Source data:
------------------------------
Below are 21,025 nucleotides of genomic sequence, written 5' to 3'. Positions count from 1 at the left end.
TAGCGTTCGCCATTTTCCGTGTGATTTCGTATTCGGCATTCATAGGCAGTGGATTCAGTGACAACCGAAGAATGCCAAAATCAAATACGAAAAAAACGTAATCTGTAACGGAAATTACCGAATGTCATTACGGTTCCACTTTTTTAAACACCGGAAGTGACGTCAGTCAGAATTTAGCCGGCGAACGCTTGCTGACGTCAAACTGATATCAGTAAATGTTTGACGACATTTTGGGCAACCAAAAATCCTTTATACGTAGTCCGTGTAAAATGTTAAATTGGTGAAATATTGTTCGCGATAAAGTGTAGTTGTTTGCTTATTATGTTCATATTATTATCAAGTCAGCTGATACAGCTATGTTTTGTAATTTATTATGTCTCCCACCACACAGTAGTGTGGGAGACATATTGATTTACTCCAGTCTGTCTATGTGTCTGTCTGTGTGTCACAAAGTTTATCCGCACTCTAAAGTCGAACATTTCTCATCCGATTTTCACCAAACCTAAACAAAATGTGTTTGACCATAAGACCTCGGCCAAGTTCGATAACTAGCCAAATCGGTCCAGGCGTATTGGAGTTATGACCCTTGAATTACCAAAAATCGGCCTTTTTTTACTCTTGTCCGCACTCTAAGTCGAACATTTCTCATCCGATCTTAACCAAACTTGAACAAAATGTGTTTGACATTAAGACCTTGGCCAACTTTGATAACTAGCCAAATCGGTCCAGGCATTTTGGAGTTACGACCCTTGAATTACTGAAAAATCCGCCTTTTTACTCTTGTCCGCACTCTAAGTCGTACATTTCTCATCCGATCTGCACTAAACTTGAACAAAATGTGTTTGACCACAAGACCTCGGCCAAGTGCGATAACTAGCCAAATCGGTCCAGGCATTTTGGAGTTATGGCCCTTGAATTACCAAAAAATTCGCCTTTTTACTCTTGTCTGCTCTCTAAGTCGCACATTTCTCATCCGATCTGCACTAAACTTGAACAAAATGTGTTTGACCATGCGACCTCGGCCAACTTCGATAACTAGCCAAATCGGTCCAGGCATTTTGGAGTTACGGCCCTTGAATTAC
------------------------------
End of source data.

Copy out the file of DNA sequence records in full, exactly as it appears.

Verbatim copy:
Below are 21,025 nucleotides of genomic sequence, written 5' to 3'. Positions count from 1 at the left end.
TAGCGTTCGCCATTTTCCGTGTGATTTCGTATTCGGCATTCATAGGCAGTGGATTCAGTGACAACCGAAGAATGCCAAAATCAAATACGAAAAAAACGTAATCTGTAACGGAAATTACCGAATGTCATTACGGTTCCACTTTTTTAAACACCGGAAGTGACGTCAGTCAGAATTTAGCCGGCGAACGCTTGCTGACGTCAAACTGATATCAGTAAATGTTTGACGACATTTTGGGCAACCAAAAATCCTTTATACGTAGTCCGTGTAAAATGTTAAATTGGTGAAATATTGTTCGCGATAAAGTGTAGTTGTTTGCTTATTATGTTCATATTATTATCAAGTCAGCTGATACAGCTATGTTTTGTAATTTATTATGTCTCCCACCACACAGTAGTGTGGGAGACATATTGATTTACTCCAGTCTGTCTATGTGTCTGTCTGTGTGTCACAAAGTTTATCCGCACTCTAAAGTCGAACATTTCTCATCCGATTTTCACCAAACCTAAACAAAATGTGTTTGACCATAAGACCTCGGCCAAGTTCGATAACTAGCCAAATCGGTCCAGGCGTATTGGAGTTATGACCCTTGAATTACCAAAAATCGGCCTTTTTTTACTCTTGTCCGCACTCTAAGTCGAACATTTCTCATCCGATCTTAACCAAACTTGAACAAAATGTGTTTGACATTAAGACCTTGGCCAACTTTGATAACTAGCCAAATCGGTCCAGGCATTTTGGAGTTACGACCCTTGAATTACTGAAAAATCCGCCTTTTTACTCTTGTCCGCACTCTAAGTCGTACATTTCTCATCCGATCTGCACTAAACTTGAACAAAATGTGTTTGACCACAAGACCTCGGCCAAGTGCGATAACTAGCCAAATCGGTCCAGGCATTTTGGAGTTATGGCCCTTGAATTACCAAAAAATTCGCCTTTTTACTCTTGTCTGCTCTCTAAGTCGCACATTTCTCATCCGATCTGCACTAAACTTGAACAAAATGTGTTTGACCATGCGACCTCGGCCAACTTCGATAACTAGCCAAATCGGTCCAGGCATTTTGGAGTTACGGCCCTTGAATTAC